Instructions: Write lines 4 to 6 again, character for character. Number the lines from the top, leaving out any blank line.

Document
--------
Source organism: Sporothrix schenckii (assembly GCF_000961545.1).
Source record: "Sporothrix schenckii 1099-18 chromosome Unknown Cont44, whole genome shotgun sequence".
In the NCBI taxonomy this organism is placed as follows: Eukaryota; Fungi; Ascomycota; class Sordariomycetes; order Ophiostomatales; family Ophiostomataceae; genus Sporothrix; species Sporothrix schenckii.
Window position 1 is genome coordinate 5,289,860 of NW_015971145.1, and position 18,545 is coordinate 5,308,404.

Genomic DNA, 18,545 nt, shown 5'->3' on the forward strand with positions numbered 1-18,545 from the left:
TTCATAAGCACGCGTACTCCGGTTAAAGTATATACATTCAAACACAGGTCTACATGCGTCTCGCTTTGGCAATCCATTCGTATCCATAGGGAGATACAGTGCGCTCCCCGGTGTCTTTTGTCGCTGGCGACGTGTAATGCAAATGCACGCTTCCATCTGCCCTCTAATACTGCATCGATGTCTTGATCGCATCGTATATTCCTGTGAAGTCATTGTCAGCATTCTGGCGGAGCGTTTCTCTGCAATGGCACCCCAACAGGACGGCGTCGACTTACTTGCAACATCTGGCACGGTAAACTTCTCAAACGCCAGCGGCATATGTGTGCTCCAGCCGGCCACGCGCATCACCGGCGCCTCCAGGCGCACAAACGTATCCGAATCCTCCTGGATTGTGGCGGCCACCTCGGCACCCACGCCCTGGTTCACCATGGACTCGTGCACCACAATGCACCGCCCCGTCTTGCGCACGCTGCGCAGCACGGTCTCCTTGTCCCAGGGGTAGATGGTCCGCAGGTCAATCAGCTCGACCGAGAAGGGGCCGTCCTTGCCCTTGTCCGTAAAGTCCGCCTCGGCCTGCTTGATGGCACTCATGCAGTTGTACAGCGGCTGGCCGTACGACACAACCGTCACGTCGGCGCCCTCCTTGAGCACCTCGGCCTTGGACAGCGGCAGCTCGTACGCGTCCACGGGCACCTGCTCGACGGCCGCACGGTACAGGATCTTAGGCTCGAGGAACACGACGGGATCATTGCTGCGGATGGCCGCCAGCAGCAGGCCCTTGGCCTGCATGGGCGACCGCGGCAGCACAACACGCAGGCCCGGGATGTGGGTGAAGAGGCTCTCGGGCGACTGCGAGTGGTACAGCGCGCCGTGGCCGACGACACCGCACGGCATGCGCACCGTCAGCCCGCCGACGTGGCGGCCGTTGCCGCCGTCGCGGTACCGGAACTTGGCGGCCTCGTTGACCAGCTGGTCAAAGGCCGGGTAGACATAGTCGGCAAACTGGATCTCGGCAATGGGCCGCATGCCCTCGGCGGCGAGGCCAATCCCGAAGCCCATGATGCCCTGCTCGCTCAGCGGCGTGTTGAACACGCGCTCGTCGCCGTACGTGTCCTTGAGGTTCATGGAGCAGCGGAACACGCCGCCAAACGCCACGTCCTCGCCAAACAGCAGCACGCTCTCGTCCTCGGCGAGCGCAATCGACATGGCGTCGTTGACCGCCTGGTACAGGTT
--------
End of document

Window position 1 is genome coordinate 5,289,860 of NW_015971145.1, and position 18,545 is coordinate 5,308,404.

Genomic DNA, 18,545 nt, shown 5'->3' on the forward strand with positions numbered 1-18,545 from the left:
TTCATAAGCACGCGTACTCCGGTTAAAGTATATACATTCAAACACAGGTCTACATGCGTCTCGCTTTGGCAATCCATTCGTATCCATAGGGAGATACAGTGCGCTCCCCGGTGTCTTTTGTCGCTGGCGACGTGTAATGCAAATGCACGCTTCCATCTGCCCTCTAATACTGCATCGATGTCTTGATCGCATCGTATATTCCTGTGAAGTCATTGTCAGCATTCTGGCGGAGCGTTTCTCTGCAATGGCACCCCAACAGGACGGCGTCGACTTACTTGCAACATCTGGCACGGTAAACTTCTCAAACGCCAGCGGCATATGTGTGCTCCAGCCGGCCACGCGCATCACCGGCGCCTCCAGGCGCACAAACGTATCCGAATCCTCCTGGATTGTGGCGGCCACCTCGGCACCCACGCCCTGGTTCACCATGGACTCGTGCACCACAATGCACCGCCCCGTCTTGCGCACGCTGCGCAGCACGGTCTCCTTGTCCCAGGGGTAGATGGTCCGCAGGTCAATCAGCTCGACCGAGAAGGGGCCGTCCTTGCCCTTGTCCGTAAAGTCCGCCTCGGCCTGCTTGATGGCACTCATGCAGTTGTACAGCGGCTGGCCGTACGACACAACCGTCACGTCGGCGCCCTCCTTGAGCACCTCGGCCTTGGACAGCGGCAGCTCGTACGCGTCCACGGGCACCTGCTCGACGGCCGCACGGTACAGGATCTTAGGCTCGAGGAACACGACGGGATCATTGCTGCGGATGGCCGCCAGCAGCAGGCCCTTGGCCTGCATGGGCGACCGCGGCAGCACAACACGCAGGCCCGGGATGTGGGTGAAGAGGCTCTCGGGCGACTGCGAGTGGTACAGCGCGCCGTGGCCGACGACACCGCACGGCATGCGCACCGTCAGCCCGCCGACGTGGCGGCCGTTGCCGCCGTCGCGGTACCGGAACTTGGCGGCCTCGTTGACCAGCTGGTCAAAGGCCGGGTAGACATAGTCGGCAAACTGGATCTCGGCAATGGGCCGCATGCCCTCGGCGGCGAGGCCAATCCCGAAGCCCATGATGCCCTGCTCGCTCAGCGGCGTGTTGAACACGCGCTCGTCGCCGTACGTGTCCTTGAGGTTCATGGAGCAGCGGAACACGCCGCCAAACGCCACGTCCTCGCCAAACAGCAGCACGCTCTCGTCCTCGGCGAGCGCAATCGACATGGCGTCGTTGACCGCCTGGTACAGGTT